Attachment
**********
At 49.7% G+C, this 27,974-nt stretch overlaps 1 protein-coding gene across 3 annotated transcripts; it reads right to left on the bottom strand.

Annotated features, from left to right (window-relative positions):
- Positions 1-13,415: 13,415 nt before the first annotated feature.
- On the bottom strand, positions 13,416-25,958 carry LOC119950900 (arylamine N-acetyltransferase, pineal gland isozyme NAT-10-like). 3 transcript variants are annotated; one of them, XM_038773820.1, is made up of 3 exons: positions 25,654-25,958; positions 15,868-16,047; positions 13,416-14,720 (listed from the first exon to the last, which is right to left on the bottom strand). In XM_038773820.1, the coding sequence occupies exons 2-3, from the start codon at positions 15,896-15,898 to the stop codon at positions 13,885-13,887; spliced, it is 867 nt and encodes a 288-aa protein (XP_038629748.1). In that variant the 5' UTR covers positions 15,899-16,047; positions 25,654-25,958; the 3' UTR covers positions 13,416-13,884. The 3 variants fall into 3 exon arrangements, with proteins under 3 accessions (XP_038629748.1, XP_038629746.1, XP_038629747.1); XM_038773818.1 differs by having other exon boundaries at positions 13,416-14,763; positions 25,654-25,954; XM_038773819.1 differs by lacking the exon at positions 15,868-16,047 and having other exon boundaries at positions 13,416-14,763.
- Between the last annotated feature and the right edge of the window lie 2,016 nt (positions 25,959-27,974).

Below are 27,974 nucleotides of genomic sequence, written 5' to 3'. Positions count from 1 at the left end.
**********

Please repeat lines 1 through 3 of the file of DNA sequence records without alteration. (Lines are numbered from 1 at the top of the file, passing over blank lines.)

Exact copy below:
At 49.7% G+C, this 27,974-nt stretch overlaps 1 protein-coding gene across 3 annotated transcripts; it reads right to left on the bottom strand.

Annotated features, from left to right (window-relative positions):
- Positions 1-13,415: 13,415 nt before the first annotated feature.